I was upset. I spent the last year of my life grieving for someone who didn’t deserve a drop of it. How could I have let myself get suckered back in so completely? How could I have opened myself up to so much more damage at the hands of this person who has damaged me so completely before? How could I have been such a gullible fool?

Fuck this shit. There is no more forgiveness in me. There are no more doubts. Take the unearned grief, you piece of shit. That’s yours now. That’s all you’ll ever get from me again. Now take my anger. All of the anger I should have felt rather than compassion the first time. All of the anger I should have felt rather than the guilt. Fuck you for taking advantage of my kindness and empathy. You don’t get to feel proud of me because I became the person I am IN SPITE of you rather than because of you.

I am angry I had to take today off of work because of you. I am angry you get any kind of feelings from me whatsoever. You don’t get my guilt. You don’t get my grief. You don’t get my sadness or kindness, my joy, my delight, my empathy, my pain. You deserve none of it.

Those I reserve for the people in my life who actually and demonstrably care about me.

Happily, go fuck yourself.

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Book of Faces and Other Fables

I decided six weeks ago that I was going to stop using Facebook every day. There was something about it lately that whenever I would go on there I would come away feeling anxious and sad.

I couldn’t put a finger on what it was, exactly, that was doing it, but I figured if I felt better in its absence, it might give me a bit of insight into what, exactly, had gotten to be so dissatisfying about it.

I loved Facebook when it first came out. I was in grad school and was already notoriously bad about keeping in touch with the people who had been important to me but were now geographically far away. But Facebook made it so I could know what’s going on in my friend’s lives, and they could know what’s going on in mine. And we could comment and like stuff and generally remind each other that we exist and that we care about each other.

And that was fucking great.

I’ve always kept Facebook curated to people that I know very well, know kinda in real life, or that I’m meaningfully connected to in some way. That’s my private space, where I feel safe to write what I wanted to write. It’s always been that way for me.

So what the hell changed?

I started dipping back in after a few weeks to check for event invites or other things that have become facebook-only over the years, and also to kind of see how I would react to it.

At first I wondered if I had succumbed to that phenomena that all those articles written about image crafting and putting your best face forward on social media outlined. Was I feeling  dysphoria in seeing my friends’ perfect lives. Was that it?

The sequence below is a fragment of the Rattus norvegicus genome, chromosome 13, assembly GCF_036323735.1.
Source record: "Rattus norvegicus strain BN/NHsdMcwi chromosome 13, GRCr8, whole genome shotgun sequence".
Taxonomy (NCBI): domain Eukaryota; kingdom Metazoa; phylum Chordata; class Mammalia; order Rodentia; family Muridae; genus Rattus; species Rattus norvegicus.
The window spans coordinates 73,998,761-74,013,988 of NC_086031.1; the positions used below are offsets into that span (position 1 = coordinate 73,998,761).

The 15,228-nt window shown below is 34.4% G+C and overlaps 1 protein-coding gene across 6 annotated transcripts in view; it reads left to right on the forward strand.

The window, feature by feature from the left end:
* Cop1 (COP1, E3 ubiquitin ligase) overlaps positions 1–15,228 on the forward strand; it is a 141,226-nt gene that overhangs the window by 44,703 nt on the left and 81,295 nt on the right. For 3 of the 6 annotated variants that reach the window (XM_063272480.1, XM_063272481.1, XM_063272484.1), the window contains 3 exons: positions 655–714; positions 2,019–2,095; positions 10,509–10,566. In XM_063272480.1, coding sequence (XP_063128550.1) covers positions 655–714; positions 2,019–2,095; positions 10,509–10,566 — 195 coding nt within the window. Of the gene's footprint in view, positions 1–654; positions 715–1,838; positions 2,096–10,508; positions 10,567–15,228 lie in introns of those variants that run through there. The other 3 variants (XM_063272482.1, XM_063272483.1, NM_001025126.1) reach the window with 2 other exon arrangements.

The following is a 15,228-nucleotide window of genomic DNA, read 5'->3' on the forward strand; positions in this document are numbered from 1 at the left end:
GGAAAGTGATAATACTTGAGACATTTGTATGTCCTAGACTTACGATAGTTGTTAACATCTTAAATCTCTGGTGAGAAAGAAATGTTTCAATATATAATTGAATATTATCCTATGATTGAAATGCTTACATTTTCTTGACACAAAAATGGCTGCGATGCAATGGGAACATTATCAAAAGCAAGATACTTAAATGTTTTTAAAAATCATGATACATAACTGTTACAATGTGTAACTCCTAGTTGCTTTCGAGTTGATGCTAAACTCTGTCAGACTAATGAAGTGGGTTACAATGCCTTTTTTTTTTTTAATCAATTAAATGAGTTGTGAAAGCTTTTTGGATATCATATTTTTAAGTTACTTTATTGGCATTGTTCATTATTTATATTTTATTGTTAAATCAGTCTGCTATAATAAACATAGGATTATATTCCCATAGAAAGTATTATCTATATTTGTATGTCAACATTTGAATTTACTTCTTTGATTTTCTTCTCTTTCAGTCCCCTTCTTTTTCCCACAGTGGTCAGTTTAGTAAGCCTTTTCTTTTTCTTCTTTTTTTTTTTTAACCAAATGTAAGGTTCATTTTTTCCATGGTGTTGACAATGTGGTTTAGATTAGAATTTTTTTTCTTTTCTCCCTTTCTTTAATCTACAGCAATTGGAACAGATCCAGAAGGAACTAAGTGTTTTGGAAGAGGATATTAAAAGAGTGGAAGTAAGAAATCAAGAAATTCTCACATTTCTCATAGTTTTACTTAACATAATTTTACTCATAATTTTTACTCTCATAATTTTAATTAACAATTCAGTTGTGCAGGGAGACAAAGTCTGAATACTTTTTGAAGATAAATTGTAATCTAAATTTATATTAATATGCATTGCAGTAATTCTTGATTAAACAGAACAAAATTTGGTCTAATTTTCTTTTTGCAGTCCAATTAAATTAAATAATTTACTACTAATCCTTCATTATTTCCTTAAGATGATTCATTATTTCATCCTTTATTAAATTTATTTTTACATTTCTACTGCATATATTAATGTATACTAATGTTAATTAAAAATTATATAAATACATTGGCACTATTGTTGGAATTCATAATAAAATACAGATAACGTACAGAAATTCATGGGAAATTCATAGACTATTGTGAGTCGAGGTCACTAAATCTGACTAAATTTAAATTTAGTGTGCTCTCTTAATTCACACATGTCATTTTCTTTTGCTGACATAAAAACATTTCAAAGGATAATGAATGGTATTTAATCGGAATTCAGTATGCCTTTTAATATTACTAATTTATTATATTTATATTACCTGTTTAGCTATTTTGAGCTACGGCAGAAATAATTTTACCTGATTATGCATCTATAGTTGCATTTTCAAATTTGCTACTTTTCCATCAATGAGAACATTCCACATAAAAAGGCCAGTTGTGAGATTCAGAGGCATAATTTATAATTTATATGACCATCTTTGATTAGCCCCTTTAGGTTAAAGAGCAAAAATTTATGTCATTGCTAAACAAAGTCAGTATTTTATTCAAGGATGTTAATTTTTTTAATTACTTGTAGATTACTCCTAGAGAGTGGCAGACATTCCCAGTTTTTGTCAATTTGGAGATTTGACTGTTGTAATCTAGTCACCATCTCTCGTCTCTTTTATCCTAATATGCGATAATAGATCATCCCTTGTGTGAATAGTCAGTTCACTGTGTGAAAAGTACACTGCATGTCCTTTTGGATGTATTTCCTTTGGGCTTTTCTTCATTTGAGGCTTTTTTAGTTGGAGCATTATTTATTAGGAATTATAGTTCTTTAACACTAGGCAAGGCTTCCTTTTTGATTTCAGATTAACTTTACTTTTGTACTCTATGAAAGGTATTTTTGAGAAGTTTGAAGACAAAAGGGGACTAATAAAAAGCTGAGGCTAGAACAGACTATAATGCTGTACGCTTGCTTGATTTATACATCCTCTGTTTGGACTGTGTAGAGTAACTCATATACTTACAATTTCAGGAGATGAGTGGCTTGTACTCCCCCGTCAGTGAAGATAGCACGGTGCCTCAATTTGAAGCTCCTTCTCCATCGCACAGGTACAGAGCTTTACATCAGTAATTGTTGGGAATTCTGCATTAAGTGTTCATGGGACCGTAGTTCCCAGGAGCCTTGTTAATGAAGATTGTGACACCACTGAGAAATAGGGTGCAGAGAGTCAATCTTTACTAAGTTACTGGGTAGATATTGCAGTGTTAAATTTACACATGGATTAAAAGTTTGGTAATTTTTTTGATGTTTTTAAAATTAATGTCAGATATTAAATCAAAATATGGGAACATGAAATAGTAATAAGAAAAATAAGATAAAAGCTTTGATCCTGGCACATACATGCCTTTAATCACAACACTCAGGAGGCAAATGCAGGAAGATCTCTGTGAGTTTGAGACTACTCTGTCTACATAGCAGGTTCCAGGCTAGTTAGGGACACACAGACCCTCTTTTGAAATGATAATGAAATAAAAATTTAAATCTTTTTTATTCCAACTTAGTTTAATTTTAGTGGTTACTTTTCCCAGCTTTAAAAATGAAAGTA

Fuck no, turns out. I find that the folks I’m friends with on there don’t do that kind of thing all that often, and when they’re on there being cute-gross and love-y and stoked, I’m happy for them because I know about the awful shit they go through too. Because they’re the kind of people that share both sides of themselves.

So that wasn’t it.

So what the hell was it then?

When I would go back on, I started scrolling down a bit past the notifications bar to see whatever curated posts Facebook wanted me to see first and I think what was going on finally clicked.

Whenever I would go on there, I would think about all the time I spend by myself, and how little I actually do with other people. That sounds like it’s a bad thing, but for me, it’s really not. That’s time I spend reading, writing or watching movies/TV and analyzing stories. It’s time I play and listen to music and think about everything. It’s time I spend working out or running errands and trying to keep myself physically and mentally healthy. Having time like that is a physical need for me.

But Facebook was making me feel like I was being a selfish asshole. That there were all these wonderful people doing wonderful things and loving each other and here I was sitting around at home by myself reading a book. It started to make me feel like high school again, where I always felt like a secondary friend  – someone you say hi to in the hallways but don’t invite to grab coffee or watch a movie with. Someone you make half-hearted plans with but don’t follow through on. Eventually I thought it would be healthier for me to never ask if I could come along because if people wanted me to come do things, they’d invite me. I don’t invite myself to stuff. I’d rather be home by myself than risk forcing my company on people who weren’t into it.

But that’s only half of friendship. When do I ever invite anyone to go out and do anything? When do I ever make plans for doing stuff? Hardly ever. No wonder it was making me feel bad. It was making me feel guilty for doing the things that make me happy and underscoring some really old beliefs about where I fit in in the world.

Stepping away from Facebook made me feel better about taking care of myself.

But it also made me realize how I was using it as a crutch in lieu of actually hanging out with people. Sure I know everything that’s going on in so-and-so’s life. That means that I don’t need to ask them out to coffee and I can stay home tonight and read for five straight hours. Or I don’t need to go hang out at a bar and catch up with whozzit and whatshername.